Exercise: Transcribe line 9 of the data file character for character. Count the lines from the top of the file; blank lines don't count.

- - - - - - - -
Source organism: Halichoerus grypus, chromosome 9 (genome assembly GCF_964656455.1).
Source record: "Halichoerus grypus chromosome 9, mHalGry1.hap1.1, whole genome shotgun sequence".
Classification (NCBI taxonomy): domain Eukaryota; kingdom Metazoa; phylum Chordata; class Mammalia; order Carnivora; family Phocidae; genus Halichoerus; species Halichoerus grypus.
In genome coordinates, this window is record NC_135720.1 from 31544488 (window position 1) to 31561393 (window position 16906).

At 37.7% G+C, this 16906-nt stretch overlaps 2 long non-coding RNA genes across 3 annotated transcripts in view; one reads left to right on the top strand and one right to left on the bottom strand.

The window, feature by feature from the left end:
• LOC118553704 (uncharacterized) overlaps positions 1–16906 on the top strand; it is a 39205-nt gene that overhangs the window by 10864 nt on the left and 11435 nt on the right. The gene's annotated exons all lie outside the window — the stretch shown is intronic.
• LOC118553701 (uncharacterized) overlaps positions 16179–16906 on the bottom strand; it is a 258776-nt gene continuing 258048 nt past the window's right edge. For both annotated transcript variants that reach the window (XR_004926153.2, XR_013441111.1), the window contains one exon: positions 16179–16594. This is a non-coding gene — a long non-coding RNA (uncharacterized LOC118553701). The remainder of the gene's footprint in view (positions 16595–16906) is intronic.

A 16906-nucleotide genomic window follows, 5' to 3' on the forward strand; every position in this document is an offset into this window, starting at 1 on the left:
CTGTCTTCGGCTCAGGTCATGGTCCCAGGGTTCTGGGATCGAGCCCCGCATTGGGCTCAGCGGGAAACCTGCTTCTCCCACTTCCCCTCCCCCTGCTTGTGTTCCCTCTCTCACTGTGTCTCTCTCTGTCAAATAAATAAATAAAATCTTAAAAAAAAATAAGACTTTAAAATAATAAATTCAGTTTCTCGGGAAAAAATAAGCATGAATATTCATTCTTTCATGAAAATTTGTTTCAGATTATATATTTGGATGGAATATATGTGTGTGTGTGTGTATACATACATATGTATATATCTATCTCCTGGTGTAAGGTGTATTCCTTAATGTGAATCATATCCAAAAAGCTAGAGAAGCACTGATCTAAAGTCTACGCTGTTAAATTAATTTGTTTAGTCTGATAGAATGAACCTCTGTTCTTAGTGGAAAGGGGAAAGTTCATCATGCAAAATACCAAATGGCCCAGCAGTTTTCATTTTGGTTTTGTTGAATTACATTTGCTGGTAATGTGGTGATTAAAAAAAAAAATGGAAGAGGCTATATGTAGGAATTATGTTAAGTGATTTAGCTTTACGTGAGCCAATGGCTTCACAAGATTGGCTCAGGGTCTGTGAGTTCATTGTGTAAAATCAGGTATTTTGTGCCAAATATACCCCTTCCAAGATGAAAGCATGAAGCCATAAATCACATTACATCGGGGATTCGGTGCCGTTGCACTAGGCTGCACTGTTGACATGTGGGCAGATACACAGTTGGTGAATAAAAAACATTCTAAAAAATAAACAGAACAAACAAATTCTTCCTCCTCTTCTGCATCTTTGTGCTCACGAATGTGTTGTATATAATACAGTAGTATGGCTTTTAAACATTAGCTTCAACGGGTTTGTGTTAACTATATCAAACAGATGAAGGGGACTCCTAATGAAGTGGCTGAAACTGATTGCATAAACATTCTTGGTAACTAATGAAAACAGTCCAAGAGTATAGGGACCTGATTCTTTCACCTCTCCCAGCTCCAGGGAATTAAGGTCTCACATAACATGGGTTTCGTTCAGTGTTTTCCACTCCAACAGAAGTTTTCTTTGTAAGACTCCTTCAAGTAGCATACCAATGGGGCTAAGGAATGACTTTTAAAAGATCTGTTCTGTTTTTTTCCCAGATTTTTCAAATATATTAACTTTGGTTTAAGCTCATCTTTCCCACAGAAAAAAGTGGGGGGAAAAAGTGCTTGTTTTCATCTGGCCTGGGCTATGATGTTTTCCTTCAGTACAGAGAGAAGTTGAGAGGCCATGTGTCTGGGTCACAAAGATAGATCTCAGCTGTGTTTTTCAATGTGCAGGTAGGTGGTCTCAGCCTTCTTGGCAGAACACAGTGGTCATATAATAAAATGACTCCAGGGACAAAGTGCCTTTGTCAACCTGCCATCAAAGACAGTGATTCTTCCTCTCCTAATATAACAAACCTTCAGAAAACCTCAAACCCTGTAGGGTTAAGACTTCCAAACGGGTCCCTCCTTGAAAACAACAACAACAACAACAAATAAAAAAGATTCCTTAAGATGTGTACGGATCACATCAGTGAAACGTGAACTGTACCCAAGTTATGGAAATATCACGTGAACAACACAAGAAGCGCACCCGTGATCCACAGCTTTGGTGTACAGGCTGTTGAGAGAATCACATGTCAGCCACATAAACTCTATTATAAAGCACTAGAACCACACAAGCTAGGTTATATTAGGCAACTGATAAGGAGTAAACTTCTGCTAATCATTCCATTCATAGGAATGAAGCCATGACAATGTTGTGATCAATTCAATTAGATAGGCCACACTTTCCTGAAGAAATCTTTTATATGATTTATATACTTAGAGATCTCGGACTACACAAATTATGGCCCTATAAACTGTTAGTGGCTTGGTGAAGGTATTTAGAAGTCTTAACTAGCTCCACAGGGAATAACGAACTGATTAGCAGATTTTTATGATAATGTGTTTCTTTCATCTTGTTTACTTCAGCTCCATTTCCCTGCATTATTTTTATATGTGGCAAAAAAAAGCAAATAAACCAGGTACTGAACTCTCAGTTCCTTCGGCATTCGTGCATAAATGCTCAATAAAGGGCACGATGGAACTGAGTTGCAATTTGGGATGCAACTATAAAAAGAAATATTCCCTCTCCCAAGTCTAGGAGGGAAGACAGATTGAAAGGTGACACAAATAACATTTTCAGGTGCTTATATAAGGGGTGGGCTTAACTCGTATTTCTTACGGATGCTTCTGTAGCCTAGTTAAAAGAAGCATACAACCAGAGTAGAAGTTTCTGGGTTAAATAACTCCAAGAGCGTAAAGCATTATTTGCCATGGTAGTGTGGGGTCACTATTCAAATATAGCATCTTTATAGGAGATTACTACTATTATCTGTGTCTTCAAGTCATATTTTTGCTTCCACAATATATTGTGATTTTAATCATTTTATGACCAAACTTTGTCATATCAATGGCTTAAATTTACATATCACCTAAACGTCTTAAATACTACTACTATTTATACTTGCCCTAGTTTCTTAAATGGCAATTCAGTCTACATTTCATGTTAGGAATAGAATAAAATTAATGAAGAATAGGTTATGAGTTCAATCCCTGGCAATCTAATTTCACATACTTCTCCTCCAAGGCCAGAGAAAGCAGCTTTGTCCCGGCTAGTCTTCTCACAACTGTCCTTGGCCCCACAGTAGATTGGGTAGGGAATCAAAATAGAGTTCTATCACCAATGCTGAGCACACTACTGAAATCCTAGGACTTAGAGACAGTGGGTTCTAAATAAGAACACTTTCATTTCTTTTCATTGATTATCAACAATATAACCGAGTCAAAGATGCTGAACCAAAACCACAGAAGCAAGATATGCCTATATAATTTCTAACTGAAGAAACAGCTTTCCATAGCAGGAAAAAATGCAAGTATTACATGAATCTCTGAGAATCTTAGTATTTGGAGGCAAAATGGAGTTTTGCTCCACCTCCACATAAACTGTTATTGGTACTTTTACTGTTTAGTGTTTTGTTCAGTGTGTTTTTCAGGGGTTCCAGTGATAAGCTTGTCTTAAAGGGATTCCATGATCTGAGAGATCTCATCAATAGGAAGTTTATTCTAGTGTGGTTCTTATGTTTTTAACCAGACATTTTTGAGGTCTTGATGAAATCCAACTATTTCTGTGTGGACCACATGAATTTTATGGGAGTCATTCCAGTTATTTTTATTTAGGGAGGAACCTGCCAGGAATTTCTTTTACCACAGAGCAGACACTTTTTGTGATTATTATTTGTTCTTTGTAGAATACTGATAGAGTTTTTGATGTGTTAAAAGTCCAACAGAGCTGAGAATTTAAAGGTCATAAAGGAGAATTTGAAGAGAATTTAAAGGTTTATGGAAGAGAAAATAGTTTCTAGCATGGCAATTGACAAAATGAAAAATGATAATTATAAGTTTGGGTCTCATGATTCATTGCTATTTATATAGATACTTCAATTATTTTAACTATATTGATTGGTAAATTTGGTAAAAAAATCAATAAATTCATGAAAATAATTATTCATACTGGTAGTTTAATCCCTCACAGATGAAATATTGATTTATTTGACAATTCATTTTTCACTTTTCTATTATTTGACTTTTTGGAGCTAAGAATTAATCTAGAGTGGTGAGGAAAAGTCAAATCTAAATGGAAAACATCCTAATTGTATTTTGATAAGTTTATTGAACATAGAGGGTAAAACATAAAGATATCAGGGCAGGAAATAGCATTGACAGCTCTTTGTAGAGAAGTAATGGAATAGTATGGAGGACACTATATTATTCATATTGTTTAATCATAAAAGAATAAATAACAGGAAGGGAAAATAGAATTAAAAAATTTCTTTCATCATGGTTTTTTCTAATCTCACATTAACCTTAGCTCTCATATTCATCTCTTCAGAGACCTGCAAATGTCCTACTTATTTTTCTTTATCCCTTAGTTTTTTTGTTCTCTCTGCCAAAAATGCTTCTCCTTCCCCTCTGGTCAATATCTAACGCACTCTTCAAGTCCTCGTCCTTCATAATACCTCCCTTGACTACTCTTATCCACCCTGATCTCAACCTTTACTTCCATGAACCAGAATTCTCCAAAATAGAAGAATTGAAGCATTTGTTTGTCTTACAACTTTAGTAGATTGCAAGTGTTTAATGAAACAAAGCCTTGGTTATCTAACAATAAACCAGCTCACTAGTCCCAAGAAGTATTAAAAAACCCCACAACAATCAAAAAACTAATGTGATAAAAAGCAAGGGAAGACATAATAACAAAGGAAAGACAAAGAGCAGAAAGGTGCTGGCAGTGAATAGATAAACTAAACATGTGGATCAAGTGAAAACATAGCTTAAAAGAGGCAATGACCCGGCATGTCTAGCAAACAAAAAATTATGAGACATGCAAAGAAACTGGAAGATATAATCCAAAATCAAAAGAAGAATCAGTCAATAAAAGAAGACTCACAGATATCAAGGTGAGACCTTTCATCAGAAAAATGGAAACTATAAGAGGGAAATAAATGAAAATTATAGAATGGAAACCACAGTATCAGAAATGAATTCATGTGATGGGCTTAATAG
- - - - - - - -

A 16906-nucleotide genomic window follows, 5' to 3' on the forward strand; every position in this document is an offset into this window, starting at 1 on the left: